23 de enero de 2013

Passing the Torch: Sustainable Farming in Honduran Communities

Passing the Torch: Sustainable Farming in Honduran Communities

By Karim Slifka

The roads leading to La Majada and Brisas del Mar, Santa Barbara, paint a stark contrast to Honduras’ large cities. Urban noise and pollution give way to the peace and quiet of rural hillsides. Before long, however, evidence of massive deforestation emerges. Decimated mountain slopes have caused mudslides, soil erosion and water contamination. Flooding and drought are occurring more often. This is the land where Francisco “Chico” Garcia of Brisas del Mar and Noe Garcia of La Majada live and farm.

Chico and Noe have noticed the changes in their environment and climate. Noe says, “The rains do not come when they used to. My father could predict the arrival of rain and knew when to plant our beans and corn to the exact day. Now, it is changing in unpredictable ways. If we plant when our fathers did, we lose all of our beans.”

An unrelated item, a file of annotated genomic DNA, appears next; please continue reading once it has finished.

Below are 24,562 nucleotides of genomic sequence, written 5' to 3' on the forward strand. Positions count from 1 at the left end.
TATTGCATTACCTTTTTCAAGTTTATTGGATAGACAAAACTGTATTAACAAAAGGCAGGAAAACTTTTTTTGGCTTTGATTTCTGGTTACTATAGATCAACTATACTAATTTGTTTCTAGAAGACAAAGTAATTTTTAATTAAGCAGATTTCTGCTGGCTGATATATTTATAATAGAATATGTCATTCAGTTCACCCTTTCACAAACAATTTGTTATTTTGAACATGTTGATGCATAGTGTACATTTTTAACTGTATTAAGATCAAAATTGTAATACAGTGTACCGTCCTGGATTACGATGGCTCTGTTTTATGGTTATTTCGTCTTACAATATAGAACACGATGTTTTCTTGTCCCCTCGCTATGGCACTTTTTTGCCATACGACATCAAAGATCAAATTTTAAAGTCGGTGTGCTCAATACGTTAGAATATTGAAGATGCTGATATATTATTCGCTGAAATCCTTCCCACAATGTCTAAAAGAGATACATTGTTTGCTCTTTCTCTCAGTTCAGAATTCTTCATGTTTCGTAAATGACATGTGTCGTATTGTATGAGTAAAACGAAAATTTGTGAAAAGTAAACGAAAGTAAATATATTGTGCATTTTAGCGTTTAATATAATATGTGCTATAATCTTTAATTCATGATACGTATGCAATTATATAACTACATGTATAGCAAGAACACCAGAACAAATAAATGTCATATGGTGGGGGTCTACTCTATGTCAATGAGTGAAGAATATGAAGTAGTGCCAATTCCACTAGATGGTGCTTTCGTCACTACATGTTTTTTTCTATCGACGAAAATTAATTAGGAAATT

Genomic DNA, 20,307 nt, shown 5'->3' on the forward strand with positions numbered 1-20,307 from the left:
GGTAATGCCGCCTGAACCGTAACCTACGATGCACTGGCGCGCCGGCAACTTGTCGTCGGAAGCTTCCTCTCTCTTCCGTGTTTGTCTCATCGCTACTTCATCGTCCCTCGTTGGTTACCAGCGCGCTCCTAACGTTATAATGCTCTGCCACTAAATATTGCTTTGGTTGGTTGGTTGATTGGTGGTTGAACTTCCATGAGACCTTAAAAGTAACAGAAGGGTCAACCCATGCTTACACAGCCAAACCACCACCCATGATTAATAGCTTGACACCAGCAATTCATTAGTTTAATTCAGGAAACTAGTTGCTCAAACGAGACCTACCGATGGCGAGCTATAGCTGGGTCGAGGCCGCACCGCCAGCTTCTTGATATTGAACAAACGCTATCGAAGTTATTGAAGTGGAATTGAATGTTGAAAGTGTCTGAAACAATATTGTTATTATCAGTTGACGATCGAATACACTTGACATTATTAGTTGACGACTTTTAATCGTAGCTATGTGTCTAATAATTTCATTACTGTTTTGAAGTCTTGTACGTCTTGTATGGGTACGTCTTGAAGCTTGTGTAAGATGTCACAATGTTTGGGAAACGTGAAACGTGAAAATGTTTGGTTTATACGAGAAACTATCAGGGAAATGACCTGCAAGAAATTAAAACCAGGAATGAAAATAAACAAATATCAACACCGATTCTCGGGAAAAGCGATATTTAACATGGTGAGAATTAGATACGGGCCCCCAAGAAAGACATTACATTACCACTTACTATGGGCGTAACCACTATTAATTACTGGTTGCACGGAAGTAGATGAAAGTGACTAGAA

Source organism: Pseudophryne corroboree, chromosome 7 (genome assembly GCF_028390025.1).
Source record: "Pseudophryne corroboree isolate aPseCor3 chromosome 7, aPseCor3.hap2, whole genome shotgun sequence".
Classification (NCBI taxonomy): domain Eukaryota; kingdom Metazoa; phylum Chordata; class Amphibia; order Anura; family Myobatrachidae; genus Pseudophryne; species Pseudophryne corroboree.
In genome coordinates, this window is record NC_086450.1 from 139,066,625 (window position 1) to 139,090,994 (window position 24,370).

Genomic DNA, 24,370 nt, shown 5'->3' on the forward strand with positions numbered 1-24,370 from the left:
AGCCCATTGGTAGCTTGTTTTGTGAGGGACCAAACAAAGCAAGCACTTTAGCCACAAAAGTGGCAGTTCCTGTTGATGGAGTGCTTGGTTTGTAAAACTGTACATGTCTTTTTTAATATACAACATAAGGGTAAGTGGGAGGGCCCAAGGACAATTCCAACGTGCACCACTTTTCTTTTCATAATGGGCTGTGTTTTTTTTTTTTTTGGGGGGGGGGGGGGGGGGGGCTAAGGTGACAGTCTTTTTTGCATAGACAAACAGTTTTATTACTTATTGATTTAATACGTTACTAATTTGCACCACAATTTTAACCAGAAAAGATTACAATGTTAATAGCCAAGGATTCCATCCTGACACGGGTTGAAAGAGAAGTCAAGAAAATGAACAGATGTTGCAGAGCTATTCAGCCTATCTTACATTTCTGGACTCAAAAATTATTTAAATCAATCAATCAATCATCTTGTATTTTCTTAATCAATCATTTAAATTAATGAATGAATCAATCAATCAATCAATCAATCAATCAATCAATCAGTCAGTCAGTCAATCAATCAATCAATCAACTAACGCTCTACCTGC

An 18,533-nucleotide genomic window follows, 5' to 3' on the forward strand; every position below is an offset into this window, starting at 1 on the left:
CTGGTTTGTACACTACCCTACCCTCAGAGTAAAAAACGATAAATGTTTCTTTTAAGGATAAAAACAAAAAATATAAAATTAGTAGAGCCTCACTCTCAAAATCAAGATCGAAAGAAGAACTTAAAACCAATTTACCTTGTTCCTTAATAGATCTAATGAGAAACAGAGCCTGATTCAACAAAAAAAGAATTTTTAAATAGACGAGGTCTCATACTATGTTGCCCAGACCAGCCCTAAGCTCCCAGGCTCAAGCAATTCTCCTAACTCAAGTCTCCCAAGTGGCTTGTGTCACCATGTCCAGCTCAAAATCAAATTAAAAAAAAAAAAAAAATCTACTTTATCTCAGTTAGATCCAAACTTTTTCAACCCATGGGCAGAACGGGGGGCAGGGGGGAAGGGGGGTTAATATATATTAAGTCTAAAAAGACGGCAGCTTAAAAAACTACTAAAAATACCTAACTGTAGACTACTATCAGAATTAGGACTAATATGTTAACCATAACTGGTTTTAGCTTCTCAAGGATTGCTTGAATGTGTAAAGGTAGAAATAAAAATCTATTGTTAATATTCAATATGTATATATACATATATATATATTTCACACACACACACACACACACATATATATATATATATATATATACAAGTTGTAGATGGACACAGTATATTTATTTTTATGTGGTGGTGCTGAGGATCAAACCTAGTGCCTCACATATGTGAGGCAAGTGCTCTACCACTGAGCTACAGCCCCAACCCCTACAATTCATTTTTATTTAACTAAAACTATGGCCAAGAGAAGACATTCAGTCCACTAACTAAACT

Their needs mirror the needs of most rural farming communities in Central America. Traditional slash-and-burn farming practices have steadily eroded their environment and way of life, creating a destructive cycle that decreases land productivity each year and pushes farmers to clear still more forest. To reverse these trends, local families have sought an alternative method of farming that preserves local habitat, water supplies and livelihoods.

Màs informaciòn en: http://www.americanforests.org/magazine/article/passing-the-torch-sustainable-farming-in-honduran-communities/#.UQB_0pUMGhN.blogger

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